Tidying Up Your Digital Life with Marie Kondo: The Untenured Professor

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“The KonMari method is a means to realize your ideal life,” says Marie Kondo, smiling serenely at the camera. “My client this time is an assistant professor with most of their life on a computer. Through tidying, I hope to help this professor create a file system that will result in productivity, efficiently, and most importantly, joy.”

She is talking about me. You can definitely tell I’m a professor because of the bags under my eyes and my thick glasses in a quirky color. But just in case it’s unclear, there is a brief video montage: me walking across campus, slightly hunched from the weight of my messenger bag; me at a coffee shop, looking absurdly grateful when the barista hands me a cup; me gesticulating animatedly in front of a classroom of slightly bored-looking students; me meeting with a small group of grad students in my office, peering at them over the pile of papers and books on my desk; and finally, me sitting at my desk typing frantically.

The camera pans over my shoulder, and shows my desktop completely covered with various open windows — a word processor, a web browser with at least ten open tabs, a twitter client, a text editor filled code, a citation manager…

Behind me, Marie Kondo hops into my office. A literal hop over the threshold. She is the most adorable human being I have ever seen. She is like if Etsy were a person. Like someone mashed together a crocheted flower, an anime princess, and a sweater set, and then breathed life into them.

“Hi, hello!” she bubbles. “I am so excited to meet you, I am Marie! I am excited to tidy with you!” She continues then in Japanese, and her translator, who has entered the room with less fanfare, says, “And I am so eager to see your computer, would you like to show me?”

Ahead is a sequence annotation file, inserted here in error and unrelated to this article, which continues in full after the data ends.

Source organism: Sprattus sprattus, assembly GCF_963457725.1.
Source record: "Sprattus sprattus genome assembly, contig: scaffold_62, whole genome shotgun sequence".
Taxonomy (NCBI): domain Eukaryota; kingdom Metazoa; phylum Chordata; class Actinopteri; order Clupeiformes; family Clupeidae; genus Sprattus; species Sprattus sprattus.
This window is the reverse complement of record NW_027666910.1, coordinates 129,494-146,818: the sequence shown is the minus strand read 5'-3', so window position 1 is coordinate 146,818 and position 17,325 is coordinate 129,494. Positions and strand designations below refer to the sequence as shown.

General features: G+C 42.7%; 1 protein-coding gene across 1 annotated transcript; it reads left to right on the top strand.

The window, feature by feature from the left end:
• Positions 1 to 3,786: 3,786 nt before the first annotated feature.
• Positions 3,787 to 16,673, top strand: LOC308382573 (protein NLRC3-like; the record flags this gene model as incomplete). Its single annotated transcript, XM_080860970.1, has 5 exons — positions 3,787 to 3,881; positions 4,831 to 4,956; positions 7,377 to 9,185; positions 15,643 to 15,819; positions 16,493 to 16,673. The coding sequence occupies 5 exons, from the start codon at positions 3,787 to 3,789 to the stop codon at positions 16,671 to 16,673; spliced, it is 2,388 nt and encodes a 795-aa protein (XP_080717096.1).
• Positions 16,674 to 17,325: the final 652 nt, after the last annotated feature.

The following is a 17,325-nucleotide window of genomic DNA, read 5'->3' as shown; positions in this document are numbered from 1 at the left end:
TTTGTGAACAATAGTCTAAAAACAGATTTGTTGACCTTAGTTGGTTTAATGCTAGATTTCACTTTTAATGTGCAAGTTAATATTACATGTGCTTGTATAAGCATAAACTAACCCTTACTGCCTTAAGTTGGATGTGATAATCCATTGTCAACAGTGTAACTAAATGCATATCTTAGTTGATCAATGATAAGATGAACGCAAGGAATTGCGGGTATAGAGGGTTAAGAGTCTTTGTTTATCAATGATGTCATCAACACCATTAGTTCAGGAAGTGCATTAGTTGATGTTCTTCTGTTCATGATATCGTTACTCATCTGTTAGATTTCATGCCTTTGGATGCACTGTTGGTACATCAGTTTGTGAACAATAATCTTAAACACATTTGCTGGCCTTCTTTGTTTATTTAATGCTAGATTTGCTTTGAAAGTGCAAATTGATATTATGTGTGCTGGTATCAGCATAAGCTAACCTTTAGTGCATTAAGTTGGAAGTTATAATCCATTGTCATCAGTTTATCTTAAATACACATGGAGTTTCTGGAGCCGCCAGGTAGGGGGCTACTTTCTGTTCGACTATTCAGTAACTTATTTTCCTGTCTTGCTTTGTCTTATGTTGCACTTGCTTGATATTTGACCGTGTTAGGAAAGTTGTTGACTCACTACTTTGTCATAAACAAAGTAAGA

I would not like to, to be honest. This feels far more intimate than opening up my closet at home that contains many socks without mates, a couple of t-shirts from high school, and at least three different sizes of clothes. These are my files. I brace myself, and click my mouse to minimize all the windows currently open on my laptop, revealing a desktop cluttered with icons of files piled on top of each other.

Marie gasps in delight. “Oh! I love a mess!”

She encourages me to show her some of the files, and in quick succession I open a Lyft receipt from some conference travel last weekend, three versions of a reference letter written for graduate student, a spreadsheet full of grades from a class last semester, the latest copy of my CV, the second-to-latest copy of my CV, and approximately fifteen versions of the exact same conference paper in different templates and formats (chi_cameraready_final.pdf, chi_cameraready_final_newtemplate.pdf, chi_cameraready_final_newtemplate_newnew_final.pdf, etc.). Marie is practically vibrating with excitement by the time I get to a folder labeled MISCELLANEOUS. She nearly falls over when she sees the folder inside the MISCELLANEOUS folder that is also labeled MISCELLANEOUS. I am pretty sure that folder leads to Narnia.

Marie speaks rapidly in Japanese, and her translator says, “Digital tidying is about creating a file system that sparks joy. The point of this is not to force you to delete content, but for you to consider each file and how it makes you feel.” She takes the mouse from me and clicks on the icon for Dropbox. She navigates to a file titled surveyproject2015_paper_revised2018_v8_adk.docx. Below it is a file titled surveyproject2015_paper_revised2017_v4_dlj.docx.

“How does this document make you feel?” she asks me.